Andrew Rubin, Esq.

The duty of candor to the court and legal malpractice, P.1

At the heart of many legal malpractice claims is a lawyer’s violation of ethical duties as articulated in state rules of professional conduct. These duties include things like: handling a client’s case with competence and diligence; keeping clients updated about the status of their case; avoiding conflicts of interest; and handling client funds responsibly.

One of the fundamental duties an attorney has in any case is to zealously advocate for a client. This duty should prompt an attorney to vigorously pursue a client’s interests under the facts and circumstances of the case. There are limitations on this duty, though, because attorneys have duties not only to the client, but also to the court. An attorney’s duties to the court include the duty to be truthful with the court. 

The duty of candor to the court prohibits a lawyer from: knowingly making false statements of material fact or law to a court; failing to disclose a material fact to a court when the disclosure is necessary to avoid assisting an illegal, criminal or fraudulent act by the client; offering evidence the lawyer knows is false; or failing to disclose legal authority harmful to the client’s position which is known to the lawyer but not disclosed by opposing counsel. The duty obligates attorneys to take reasonable remedial measures to correct material evidence he or she comes to learn is false.

The New Jersey rules also prohibit attorneys from failing to disclose material facts to the court, whether about issues in the case or relating to the management of the case, when omission is reasonably certain to mislead the court, unless the disclosure is prohibited by law or protected by privilege. Attorney-client privilege, of course, is an important principle of evidence which prevents communications between attorneys and clients from being compelled into evidence.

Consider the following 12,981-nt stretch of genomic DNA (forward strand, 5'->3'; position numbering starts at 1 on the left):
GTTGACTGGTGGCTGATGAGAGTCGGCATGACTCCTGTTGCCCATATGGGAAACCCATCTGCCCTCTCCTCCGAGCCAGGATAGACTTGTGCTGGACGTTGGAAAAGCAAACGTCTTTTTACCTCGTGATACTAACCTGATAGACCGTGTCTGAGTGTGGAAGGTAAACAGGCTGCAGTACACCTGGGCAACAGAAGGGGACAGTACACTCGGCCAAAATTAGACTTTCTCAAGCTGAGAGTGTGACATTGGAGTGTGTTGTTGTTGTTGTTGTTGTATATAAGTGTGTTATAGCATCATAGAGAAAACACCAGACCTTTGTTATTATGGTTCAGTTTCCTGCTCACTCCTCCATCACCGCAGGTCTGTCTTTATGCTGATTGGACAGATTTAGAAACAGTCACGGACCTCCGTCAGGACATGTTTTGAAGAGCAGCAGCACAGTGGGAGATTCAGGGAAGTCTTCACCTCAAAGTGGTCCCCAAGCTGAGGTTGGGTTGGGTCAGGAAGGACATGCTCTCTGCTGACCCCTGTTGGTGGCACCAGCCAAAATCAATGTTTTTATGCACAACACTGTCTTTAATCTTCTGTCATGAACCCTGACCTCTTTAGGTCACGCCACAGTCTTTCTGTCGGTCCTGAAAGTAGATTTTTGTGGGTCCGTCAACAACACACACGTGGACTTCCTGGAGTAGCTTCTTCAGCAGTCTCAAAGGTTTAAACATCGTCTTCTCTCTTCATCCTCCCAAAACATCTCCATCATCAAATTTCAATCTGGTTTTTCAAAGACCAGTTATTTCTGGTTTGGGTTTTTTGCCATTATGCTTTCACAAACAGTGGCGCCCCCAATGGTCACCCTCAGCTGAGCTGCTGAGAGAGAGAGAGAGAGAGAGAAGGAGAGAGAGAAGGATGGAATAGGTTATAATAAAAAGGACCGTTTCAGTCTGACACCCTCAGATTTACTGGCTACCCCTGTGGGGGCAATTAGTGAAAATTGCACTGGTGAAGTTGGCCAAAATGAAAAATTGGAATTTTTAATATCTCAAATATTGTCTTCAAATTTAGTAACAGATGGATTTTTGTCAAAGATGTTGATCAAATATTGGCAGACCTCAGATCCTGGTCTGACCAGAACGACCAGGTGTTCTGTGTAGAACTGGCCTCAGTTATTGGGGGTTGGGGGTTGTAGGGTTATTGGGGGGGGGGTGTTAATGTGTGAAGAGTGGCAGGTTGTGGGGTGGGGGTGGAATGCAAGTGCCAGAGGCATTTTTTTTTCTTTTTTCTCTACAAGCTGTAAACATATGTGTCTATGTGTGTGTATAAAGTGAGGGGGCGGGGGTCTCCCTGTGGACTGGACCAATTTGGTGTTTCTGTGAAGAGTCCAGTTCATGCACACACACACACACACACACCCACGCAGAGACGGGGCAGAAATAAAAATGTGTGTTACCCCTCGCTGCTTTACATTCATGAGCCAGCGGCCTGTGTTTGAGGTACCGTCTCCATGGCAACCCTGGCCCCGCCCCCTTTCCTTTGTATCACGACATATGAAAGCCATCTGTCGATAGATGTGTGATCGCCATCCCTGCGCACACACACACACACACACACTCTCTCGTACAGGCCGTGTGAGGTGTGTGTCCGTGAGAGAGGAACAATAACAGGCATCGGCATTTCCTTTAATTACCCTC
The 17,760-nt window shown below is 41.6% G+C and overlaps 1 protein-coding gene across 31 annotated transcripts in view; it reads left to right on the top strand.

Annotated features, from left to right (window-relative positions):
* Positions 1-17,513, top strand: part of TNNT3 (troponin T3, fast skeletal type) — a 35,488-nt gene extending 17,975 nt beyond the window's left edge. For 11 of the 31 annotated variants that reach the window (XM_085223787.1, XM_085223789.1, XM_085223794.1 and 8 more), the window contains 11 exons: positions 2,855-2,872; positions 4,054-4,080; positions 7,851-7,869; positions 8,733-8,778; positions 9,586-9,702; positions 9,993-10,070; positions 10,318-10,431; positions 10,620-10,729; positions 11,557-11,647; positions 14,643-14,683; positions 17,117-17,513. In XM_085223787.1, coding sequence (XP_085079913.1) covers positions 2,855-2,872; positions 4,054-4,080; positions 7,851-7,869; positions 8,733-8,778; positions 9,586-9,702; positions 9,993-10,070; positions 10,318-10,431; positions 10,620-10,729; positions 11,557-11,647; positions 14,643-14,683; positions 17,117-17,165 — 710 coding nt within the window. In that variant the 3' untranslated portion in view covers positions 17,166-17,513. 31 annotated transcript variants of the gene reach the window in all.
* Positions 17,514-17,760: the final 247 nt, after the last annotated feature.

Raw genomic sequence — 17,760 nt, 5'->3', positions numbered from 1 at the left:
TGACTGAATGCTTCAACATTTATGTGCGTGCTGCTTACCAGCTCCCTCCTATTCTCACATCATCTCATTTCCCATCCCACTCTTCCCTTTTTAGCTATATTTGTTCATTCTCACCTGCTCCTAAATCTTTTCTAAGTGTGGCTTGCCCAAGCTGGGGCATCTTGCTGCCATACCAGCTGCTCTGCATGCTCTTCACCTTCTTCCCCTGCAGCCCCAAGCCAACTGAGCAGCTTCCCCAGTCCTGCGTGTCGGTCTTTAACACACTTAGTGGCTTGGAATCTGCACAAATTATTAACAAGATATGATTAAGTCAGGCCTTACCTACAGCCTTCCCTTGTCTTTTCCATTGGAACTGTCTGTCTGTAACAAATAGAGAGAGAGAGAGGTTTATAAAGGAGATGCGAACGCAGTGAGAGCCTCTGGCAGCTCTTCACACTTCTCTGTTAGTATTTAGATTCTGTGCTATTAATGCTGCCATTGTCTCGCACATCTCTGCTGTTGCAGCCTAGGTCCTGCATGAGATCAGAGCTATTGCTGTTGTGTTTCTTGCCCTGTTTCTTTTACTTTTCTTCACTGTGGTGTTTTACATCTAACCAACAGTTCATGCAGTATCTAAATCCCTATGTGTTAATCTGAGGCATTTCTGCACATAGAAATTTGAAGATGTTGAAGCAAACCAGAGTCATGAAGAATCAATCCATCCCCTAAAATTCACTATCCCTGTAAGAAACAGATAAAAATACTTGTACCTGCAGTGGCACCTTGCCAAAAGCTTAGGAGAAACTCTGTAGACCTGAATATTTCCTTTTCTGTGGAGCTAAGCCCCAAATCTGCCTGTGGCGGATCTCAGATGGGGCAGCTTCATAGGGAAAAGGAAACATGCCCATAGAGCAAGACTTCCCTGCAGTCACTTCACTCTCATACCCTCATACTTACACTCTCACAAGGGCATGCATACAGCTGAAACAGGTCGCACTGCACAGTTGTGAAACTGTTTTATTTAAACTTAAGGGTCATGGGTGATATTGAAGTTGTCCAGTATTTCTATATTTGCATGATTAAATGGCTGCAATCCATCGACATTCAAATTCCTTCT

Along with the duty of confidentiality, attorney-client privilege helps ensure clients can communicate frankly with their attorneys. The duties of confidentiality and privilege, though, do not apply when there is a risk of misleading the court by failing to disclose information to the court or when the lawyer learns that he or she has submitted false information to the court.  

In our next post, we’ll continue looking at the duty of candor to the court, some of the ways an attorney’s exercise of this duty can go wrong, and how an experienced legal malpractice attorney can help a client to seek compensation when his or her attorney acts improperly. 

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